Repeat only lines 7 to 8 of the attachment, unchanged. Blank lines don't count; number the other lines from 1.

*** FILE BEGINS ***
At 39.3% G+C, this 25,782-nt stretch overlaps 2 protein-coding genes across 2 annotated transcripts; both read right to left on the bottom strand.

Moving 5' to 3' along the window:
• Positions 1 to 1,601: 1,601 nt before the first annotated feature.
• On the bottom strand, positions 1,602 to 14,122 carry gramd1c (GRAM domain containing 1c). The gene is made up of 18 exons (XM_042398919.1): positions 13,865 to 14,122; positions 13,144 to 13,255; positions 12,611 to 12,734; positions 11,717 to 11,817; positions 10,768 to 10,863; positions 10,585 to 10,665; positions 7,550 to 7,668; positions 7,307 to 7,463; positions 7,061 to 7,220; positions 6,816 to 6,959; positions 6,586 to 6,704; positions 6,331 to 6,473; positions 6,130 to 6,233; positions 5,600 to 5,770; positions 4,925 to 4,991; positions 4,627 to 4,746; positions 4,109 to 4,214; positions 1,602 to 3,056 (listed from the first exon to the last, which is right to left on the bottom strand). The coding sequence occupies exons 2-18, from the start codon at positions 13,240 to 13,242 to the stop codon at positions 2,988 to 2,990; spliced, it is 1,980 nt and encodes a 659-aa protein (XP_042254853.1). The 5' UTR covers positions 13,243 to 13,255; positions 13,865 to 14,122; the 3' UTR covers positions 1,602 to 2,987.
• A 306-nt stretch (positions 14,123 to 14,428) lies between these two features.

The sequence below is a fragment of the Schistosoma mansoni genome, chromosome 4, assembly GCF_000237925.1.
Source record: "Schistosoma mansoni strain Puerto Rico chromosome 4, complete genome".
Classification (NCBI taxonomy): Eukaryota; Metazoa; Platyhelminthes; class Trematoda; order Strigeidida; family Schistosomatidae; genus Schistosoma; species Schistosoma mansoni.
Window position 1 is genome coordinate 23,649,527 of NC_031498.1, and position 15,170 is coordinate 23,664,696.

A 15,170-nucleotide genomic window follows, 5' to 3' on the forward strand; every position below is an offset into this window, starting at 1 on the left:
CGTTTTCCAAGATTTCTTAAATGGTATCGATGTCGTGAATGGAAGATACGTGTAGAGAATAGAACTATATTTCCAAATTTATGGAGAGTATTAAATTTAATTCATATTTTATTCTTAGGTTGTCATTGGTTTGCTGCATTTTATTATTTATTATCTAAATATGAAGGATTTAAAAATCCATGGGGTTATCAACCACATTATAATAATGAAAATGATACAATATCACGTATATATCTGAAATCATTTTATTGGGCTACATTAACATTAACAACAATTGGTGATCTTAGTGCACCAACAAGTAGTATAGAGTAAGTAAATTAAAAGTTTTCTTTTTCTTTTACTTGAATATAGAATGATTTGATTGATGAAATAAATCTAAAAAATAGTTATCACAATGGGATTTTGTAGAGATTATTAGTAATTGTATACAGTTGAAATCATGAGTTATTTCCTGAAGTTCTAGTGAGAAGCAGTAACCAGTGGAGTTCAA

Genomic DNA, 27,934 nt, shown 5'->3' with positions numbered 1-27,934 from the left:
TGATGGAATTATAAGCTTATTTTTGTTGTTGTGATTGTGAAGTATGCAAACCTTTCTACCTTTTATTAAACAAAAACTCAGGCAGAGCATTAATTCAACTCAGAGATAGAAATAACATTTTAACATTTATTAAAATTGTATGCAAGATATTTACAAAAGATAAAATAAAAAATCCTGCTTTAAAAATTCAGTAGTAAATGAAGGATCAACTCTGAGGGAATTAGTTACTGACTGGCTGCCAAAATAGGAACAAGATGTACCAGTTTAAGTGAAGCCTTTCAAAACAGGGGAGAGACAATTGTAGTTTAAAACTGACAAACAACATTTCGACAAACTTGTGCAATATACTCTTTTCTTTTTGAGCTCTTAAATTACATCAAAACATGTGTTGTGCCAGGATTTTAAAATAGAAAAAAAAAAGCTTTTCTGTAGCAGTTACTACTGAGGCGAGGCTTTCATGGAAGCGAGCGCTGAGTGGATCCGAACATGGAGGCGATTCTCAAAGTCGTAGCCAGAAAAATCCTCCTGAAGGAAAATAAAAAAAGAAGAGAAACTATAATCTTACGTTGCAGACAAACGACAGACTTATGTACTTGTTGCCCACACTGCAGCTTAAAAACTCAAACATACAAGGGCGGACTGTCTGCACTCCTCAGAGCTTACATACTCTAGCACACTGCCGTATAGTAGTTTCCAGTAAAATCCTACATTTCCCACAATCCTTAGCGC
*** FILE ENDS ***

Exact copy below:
Source record: "Schistosoma mansoni strain Puerto Rico chromosome 4, complete genome".
Classification (NCBI taxonomy): Eukaryota; Metazoa; Platyhelminthes; class Trematoda; order Strigeidida; family Schistosomatidae; genus Schistosoma; species Schistosoma mansoni.